Patrick's shoulder started hitching. Myron saw a tear hit the table.

  "They made me go with them to this ravine." The monotone was gone now. Patrick's voice was raw, struggling. "They made me watch . . ."

  His mother put her hand on his shoulder. "It's okay," she whispered. "I'm right here."

  "I saw it . . . I was there . . . They just . . . just dumped his body into this ravine. Like it was nothing. Like Rhys was nothing . . ."

  Brooke let out a low moan, a sound unlike anything Myron had ever heard.

  "I'm so sorry, Mrs. Baldwin."

  And then the tears came from both of them.

  *

  When Nancy hurried her son toward the door, Win stepped in her way.

  "We need to know more," Win said.

  Patrick was sobbing uncontrollably.

  "Not today," Nancy said, pushing past Win. "Dr. Stanton warned me this might be too much for him. You know the truth now. I'm so, so sorry."

  She hurried outside. Win gestured to Myron, then moved toward Brooke. Myron quickly followed Nancy and Patrick. When the three of them were outside, Myron shouted, "How long have you known, Nancy?"

  She spun toward him. "What?"

  "How long have you known Rhys was dead?"

  "What are you . . . Patrick just told us this morning."

  Myron rubbed his chin. "Odd timing."

  Patrick was still crying. The tears seemed real, and yet once again, something wasn't adding up.

  "What is that supposed to mean?" Nancy asked.

  "Patrick," Myron said, turning his attention to the distraught teen, "why were you in New York City yesterday with Tamryn Rogers?"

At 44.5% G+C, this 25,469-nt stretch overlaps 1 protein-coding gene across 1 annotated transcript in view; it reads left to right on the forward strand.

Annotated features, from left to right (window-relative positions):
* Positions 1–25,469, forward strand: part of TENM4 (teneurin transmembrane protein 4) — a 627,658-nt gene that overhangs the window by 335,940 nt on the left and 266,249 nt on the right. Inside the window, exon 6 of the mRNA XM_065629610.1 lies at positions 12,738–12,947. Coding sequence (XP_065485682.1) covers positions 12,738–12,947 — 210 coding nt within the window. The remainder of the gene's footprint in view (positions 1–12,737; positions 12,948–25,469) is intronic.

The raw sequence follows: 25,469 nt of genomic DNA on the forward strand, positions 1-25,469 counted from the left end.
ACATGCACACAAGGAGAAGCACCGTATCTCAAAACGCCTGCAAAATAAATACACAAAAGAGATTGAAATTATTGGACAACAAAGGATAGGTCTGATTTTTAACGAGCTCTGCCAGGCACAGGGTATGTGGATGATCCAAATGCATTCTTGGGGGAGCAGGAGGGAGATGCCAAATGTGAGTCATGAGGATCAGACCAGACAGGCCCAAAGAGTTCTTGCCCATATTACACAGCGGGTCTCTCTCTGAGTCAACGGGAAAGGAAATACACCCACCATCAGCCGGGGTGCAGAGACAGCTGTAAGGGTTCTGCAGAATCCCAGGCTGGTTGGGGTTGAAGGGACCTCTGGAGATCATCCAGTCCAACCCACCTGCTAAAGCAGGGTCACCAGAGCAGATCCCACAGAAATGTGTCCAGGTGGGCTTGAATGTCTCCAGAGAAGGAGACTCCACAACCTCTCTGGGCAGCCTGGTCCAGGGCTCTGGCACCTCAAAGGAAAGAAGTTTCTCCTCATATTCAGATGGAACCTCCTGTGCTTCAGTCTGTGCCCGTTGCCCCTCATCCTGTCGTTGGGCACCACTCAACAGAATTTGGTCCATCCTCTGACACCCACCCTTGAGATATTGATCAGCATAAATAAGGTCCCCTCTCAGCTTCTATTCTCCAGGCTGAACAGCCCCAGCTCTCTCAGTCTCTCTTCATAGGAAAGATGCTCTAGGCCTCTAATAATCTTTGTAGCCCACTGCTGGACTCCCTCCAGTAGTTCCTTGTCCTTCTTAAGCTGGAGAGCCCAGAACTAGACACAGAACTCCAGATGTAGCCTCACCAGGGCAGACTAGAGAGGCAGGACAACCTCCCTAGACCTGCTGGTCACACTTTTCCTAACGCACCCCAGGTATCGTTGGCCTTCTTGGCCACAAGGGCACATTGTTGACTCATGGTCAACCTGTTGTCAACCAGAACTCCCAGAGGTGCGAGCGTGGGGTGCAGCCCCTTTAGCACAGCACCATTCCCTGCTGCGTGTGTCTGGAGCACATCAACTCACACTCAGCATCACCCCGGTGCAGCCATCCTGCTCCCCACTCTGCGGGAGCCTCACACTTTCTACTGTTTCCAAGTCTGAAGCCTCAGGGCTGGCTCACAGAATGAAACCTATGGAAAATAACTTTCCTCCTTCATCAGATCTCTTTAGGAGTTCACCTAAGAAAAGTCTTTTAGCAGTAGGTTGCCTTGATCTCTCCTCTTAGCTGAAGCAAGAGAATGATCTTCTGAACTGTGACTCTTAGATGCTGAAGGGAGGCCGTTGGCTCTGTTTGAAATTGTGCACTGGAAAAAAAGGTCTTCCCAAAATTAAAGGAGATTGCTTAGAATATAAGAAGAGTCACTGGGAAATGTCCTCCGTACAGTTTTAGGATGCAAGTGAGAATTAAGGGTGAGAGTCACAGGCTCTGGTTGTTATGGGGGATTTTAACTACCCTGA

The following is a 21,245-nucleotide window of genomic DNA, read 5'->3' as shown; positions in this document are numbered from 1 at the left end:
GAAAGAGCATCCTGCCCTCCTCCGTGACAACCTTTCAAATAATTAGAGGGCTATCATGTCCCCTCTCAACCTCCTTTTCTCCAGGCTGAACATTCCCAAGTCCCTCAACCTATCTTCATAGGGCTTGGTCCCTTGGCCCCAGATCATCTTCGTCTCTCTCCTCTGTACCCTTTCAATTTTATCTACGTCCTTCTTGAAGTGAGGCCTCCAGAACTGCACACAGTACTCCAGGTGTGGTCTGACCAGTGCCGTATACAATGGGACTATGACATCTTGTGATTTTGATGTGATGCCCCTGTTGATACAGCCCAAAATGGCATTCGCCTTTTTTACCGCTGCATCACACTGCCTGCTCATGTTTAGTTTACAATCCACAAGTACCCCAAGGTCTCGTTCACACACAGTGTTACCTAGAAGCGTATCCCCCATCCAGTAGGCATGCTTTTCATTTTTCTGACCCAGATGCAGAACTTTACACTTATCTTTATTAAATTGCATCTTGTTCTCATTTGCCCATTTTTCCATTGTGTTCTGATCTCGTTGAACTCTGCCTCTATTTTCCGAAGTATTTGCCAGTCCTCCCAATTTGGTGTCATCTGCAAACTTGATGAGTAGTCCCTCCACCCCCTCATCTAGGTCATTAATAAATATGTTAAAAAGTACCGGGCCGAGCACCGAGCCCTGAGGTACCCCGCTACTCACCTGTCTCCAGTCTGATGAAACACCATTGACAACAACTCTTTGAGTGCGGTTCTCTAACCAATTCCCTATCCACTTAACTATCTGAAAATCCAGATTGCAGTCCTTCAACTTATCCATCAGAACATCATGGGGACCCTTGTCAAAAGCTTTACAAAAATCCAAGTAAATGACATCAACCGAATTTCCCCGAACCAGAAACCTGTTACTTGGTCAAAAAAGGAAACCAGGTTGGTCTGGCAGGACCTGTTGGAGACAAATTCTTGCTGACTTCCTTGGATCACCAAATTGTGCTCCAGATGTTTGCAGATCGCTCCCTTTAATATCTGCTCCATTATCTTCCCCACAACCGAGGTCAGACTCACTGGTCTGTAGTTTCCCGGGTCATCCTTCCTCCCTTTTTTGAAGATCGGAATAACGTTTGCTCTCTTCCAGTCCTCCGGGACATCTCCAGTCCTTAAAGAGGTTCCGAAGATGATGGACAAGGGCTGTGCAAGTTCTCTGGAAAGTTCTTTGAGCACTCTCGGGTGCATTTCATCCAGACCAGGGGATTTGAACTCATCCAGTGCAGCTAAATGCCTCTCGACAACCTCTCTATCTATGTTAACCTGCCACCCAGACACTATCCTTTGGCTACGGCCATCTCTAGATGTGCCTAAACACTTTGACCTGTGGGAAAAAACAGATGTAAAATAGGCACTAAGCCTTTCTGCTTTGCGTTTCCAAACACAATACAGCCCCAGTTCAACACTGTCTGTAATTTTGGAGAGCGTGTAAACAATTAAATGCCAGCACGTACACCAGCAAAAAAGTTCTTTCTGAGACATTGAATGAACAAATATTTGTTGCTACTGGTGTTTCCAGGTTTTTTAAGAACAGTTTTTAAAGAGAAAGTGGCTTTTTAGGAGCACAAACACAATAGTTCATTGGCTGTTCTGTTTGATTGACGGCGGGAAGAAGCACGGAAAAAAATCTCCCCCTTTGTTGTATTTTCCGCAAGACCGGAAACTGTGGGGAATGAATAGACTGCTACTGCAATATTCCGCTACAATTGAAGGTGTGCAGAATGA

Nancy took that one. "What business is that of yours?"

  "You knew?"

  "He needed to get out," Nancy said.

  "Really? So you knew?"

  "Of course."

  "How come he took a bus? How come you didn't drive him?"

  "That's not your business."

  "He met up with Tamryn Rogers. I saw them together."

  "You were following my son?"

  "Yep."

  Nancy put her hands on her hips, trying to look angry, but somehow it came across as more for show. "What gave you the right?" she snapped. "He went out by himself, he started talking to a girl his own age. Don't make it more than what it is."

  "Hmm," Myron said. He started walking toward them. "Your story matches hers."

  "So?"

  "Even the outrage over me following them. Tamryn Rogers expressed it nearly the same way."

  "You were following my son. I have a right to be angry."

  "Is he your son?"

  Patrick stopped crying, almost all at once.

  "What are you talking about?"

  Myron tried staring into the boy's eyes, but again he kept his head down. "You both seem to be one step ahead of us, don't you think, Patrick?"

  He didn't reply, didn't look.

  "I confront Tamryn Rogers. Suddenly your story matches hers. Win and I tell your dad you told Fat Gandhi that Rhys was dead. Suddenly you've recovered enough to tell Mrs. Moore about it."

  Nancy used her remote to unlock the car door. "Are you out of your mind?"

  Myron bent at the waist, trying to force Patrick to look at him. "Are you really Patrick Moore?"

  Without a warning, the boy reeled back his fist and threw it at Myron's head. Myron was off-balance from leaning forward, but this was, after all, an inexperienced teenage fighter throwing a wild punch. All Myron had to do was duck down a bit, not much, not enough to stumble, and let the blow sail harmlessly over his head.

  The survival instinct, paired with his training, took over, giving him various options for how to counter the attack. The most obvious was to wait another millisecond. With the punch at full extension, the teenager would be completely exposed. Myron's knees were bent. He could pop a shot to the throat, the nose, the groin.

  But he wouldn't do that.